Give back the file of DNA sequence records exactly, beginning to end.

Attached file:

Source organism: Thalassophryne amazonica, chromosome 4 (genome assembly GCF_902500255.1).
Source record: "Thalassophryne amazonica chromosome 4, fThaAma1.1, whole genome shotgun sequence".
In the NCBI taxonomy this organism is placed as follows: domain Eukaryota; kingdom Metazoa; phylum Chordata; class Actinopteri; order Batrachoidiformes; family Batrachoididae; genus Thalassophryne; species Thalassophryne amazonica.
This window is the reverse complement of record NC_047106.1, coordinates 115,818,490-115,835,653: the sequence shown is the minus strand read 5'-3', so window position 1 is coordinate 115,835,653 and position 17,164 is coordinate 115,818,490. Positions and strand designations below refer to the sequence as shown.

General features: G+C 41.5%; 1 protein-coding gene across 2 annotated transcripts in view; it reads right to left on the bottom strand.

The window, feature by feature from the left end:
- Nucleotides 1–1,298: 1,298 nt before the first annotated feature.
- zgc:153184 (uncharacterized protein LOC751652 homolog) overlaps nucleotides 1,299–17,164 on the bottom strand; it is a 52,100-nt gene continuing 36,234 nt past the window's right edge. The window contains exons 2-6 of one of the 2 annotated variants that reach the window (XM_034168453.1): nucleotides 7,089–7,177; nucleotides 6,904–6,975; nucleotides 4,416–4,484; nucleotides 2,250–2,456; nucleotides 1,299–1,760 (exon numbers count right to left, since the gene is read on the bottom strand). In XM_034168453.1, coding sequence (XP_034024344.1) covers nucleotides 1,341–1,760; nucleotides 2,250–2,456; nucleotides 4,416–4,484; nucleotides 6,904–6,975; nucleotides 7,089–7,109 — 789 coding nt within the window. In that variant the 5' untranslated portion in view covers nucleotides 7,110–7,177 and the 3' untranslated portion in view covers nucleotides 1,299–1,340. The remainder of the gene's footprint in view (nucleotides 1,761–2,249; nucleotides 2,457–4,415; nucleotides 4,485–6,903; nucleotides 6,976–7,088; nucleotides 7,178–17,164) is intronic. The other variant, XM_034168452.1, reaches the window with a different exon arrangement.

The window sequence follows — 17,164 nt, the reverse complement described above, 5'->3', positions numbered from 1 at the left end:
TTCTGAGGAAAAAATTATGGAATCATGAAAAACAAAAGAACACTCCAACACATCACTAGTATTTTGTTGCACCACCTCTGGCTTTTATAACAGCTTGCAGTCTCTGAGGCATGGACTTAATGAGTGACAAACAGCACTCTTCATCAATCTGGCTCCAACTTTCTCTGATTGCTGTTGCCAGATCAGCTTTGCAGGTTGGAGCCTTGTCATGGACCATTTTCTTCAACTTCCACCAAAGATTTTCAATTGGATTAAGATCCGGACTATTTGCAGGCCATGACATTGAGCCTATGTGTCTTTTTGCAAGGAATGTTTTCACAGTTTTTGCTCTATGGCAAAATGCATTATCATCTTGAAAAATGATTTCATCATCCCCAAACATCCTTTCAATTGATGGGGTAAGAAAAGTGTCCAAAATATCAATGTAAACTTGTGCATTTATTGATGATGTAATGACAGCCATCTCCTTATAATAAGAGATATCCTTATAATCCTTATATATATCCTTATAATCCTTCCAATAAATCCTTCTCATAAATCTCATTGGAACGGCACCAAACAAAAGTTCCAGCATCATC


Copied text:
Source organism: Thalassophryne amazonica, chromosome 4 (genome assembly GCF_902500255.1).
Source record: "Thalassophryne amazonica chromosome 4, fThaAma1.1, whole genome shotgun sequence".
In the NCBI taxonomy this organism is placed as follows: domain Eukaryota; kingdom Metazoa; phylum Chordata; class Actinopteri; order Batrachoidiformes; family Batrachoididae; genus Thalassophryne; species Thalassophryne amazonica.
This window is the reverse complement of record NC_047106.1, coordinates 115,818,490-115,835,653: the sequence shown is the minus strand read 5'-3', so window position 1 is coordinate 115,835,653 and position 17,164 is coordinate 115,818,490. Positions and strand designations below refer to the sequence as shown.

General features: G+C 41.5%; 1 protein-coding gene across 2 annotated transcripts in view; it reads right to left on the bottom strand.

The window, feature by feature from the left end:
- Nucleotides 1–1,298: 1,298 nt before the first annotated feature.
- zgc:153184 (uncharacterized protein LOC751652 homolog) overlaps nucleotides 1,299–17,164 on the bottom strand; it is a 52,100-nt gene continuing 36,234 nt past the window's right edge. The window contains exons 2-6 of one of the 2 annotated variants that reach the window (XM_034168453.1): nucleotides 7,089–7,177; nucleotides 6,904–6,975; nucleotides 4,416–4,484; nucleotides 2,250–2,456; nucleotides 1,299–1,760 (exon numbers count right to left, since the gene is read on the bottom strand). In XM_034168453.1, coding sequence (XP_034024344.1) covers nucleotides 1,341–1,760; nucleotides 2,250–2,456; nucleotides 4,416–4,484; nucleotides 6,904–6,975; nucleotides 7,089–7,109 — 789 coding nt within the window. In that variant the 5' untranslated portion in view covers nucleotides 7,110–7,177 and the 3' untranslated portion in view covers nucleotides 1,299–1,340. The remainder of the gene's footprint in view (nucleotides 1,761–2,249; nucleotides 2,457–4,415; nucleotides 4,485–6,903; nucleotides 6,976–7,088; nucleotides 7,178–17,164) is intronic. The other variant, XM_034168452.1, reaches the window with a different exon arrangement.

The window sequence follows — 17,164 nt, the reverse complement described above, 5'->3', positions numbered from 1 at the left end:
TTCTGAGGAAAAAATTATGGAATCATGAAAAACAAAAGAACACTCCAACACATCACTAGTATTTTGTTGCACCACCTCTGGCTTTTATAACAGCTTGCAGTCTCTGAGGCATGGACTTAATGAGTGACAAACAGCACTCTTCATCAATCTGGCTCCAACTTTCTCTGATTGCTGTTGCCAGATCAGCTTTGCAGGTTGGAGCCTTGTCATGGACCATTTTCTTCAACTTCCACCAAAGATTTTCAATTGGATTAAGATCCGGACTATTTGCAGGCCATGACATTGAGCCTATGTGTCTTTTTGCAAGGAATGTTTTCACAGTTTTTGCTCTATGGCAAAATGCATTATCATCTTGAAAAATGATTTCATCATCCCCAAACATCCTTTCAATTGATGGGGTAAGAAAAGTGTCCAAAATATCAATGTAAACTTGTGCATTTATTGATGATGTAATGACAGCCATCTCCTTATAATAAGAGATATCCTTATAATCCTTATATATATCCTTATAATCCTTCCAATAAATCCTTCTCATAAATCTCATTGGAACGGCACCAAACAAAAGTTCCAGCATCATC